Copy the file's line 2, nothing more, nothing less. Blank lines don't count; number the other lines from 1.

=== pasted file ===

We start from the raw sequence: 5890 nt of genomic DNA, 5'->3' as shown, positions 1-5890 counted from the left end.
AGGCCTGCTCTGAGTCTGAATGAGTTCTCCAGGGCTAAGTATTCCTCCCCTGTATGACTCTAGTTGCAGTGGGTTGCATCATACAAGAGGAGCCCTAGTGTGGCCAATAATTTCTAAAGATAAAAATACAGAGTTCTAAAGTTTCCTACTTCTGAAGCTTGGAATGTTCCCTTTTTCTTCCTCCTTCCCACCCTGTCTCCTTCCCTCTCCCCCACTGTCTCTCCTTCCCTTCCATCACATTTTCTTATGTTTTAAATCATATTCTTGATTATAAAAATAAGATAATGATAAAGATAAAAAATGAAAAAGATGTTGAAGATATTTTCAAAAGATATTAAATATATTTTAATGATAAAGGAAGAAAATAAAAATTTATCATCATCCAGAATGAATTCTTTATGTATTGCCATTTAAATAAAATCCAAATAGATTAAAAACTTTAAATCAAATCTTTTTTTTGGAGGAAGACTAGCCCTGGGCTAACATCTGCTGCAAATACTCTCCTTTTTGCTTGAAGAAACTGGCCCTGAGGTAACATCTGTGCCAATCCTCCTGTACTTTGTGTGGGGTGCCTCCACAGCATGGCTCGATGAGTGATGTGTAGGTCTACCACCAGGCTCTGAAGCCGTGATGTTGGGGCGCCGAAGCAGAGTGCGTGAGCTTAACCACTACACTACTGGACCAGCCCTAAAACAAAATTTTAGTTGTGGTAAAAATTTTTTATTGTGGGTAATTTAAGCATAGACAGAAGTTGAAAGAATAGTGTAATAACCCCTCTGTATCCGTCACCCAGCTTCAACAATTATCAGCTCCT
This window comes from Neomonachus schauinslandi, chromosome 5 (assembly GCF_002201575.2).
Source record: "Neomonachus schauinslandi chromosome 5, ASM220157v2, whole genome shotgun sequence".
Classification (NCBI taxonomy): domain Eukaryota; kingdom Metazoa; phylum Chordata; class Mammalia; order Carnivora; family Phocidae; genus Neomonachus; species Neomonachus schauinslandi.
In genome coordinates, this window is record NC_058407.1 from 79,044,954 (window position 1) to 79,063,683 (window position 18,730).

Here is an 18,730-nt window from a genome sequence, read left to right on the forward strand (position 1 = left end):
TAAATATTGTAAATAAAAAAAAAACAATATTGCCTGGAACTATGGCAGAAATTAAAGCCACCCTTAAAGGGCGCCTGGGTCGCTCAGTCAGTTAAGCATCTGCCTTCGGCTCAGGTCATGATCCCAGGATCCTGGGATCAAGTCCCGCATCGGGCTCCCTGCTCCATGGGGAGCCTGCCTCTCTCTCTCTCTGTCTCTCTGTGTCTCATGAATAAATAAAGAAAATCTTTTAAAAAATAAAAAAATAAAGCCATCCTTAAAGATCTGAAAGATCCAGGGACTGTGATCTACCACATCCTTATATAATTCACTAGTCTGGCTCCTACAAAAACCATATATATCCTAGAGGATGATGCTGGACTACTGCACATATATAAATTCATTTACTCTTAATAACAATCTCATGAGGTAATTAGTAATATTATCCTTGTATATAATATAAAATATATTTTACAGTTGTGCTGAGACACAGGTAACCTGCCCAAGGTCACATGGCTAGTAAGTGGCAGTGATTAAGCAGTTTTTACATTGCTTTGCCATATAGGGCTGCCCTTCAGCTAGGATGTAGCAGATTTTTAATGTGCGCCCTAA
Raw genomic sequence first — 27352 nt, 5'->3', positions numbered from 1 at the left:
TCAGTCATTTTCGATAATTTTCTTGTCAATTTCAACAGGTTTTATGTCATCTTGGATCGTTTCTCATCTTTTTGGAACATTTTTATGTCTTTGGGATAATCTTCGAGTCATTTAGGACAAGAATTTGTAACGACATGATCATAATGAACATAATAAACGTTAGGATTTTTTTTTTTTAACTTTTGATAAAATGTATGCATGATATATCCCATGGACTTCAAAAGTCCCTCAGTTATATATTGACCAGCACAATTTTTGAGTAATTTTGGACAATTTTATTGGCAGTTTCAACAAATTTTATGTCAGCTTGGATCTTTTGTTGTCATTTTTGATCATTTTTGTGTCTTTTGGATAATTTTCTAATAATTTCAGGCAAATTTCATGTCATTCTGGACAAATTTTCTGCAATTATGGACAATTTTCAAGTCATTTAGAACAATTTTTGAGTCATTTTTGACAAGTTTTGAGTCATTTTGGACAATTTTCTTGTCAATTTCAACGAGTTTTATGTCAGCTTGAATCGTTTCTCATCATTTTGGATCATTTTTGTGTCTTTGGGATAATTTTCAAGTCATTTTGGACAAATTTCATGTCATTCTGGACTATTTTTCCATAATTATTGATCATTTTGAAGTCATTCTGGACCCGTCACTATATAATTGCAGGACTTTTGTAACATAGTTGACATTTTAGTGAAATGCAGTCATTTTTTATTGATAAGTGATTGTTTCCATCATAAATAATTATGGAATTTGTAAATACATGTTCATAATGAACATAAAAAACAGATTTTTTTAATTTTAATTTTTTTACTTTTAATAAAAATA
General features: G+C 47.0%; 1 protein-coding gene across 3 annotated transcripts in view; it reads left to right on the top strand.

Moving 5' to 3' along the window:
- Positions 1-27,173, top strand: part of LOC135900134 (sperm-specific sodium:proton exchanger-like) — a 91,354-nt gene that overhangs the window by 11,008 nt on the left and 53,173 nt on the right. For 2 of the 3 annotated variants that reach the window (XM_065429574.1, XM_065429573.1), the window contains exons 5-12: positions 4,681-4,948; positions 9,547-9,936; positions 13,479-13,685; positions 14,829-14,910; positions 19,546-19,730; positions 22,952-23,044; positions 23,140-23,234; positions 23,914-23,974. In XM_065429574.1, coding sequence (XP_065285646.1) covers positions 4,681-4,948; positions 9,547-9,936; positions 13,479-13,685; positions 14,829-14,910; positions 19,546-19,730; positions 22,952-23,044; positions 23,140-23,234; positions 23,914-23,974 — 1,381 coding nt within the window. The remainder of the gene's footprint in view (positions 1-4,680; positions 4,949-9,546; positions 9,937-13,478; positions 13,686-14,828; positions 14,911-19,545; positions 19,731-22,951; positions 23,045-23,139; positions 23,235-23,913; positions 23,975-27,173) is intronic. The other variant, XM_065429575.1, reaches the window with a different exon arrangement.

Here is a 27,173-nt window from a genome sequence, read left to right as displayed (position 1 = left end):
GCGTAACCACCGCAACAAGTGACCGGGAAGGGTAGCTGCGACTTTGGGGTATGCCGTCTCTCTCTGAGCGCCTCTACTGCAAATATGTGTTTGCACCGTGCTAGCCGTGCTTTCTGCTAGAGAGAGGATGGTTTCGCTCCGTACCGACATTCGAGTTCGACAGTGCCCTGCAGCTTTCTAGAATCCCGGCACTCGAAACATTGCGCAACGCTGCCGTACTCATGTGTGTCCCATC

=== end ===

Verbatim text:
AGGCCTGCTCTGAGTCTGAATGAGTTCTCCAGGGCTAAGTATTCCTCCCCTGTATGACTCTAGTTGCAGTGGGTTGCATCATACAAGAGGAGCCCTAGTGTGGCCAATAATTTCTAAAGATAAAAATACAGAGTTCTAAAGTTTCCTACTTCTGAAGCTTGGAATGTTCCCTTTTTCTTCCTCCTTCCCACCCTGTCTCCTTCCCTCTCCCCCACTGTCTCTCCTTCCCTTCCATCACATTTTCTTATGTTTTAAATCATATTCTTGATTATAAAAATAAGATAATGATAAAGATAAAAAATGAAAAAGATGTTGAAGATATTTTCAAAAGATATTAAATATATTTTAATGATAAAGGAAGAAAATAAAAATTTATCATCATCCAGAATGAATTCTTTATGTATTGCCATTTAAATAAAATCCAAATAGATTAAAAACTTTAAATCAAATCTTTTTTTTGGAGGAAGACTAGCCCTGGGCTAACATCTGCTGCAAATACTCTCCTTTTTGCTTGAAGAAACTGGCCCTGAGGTAACATCTGTGCCAATCCTCCTGTACTTTGTGTGGGGTGCCTCCACAGCATGGCTCGATGAGTGATGTGTAGGTCTACCACCAGGCTCTGAAGCCGTGATGTTGGGGCGCCGAAGCAGAGTGCGTGAGCTTAACCACTACACTACTGGACCAGCCCTAAAACAAAATTTTAGTTGTGGTAAAAATTTTTTATTGTGGGTAATTTAAGCATAGACAGAAGTTGAAAGAATAGTGTAATAACCCCTCTGTATCCGTCACCCAGCTTCAACAATTATCAGCTCCT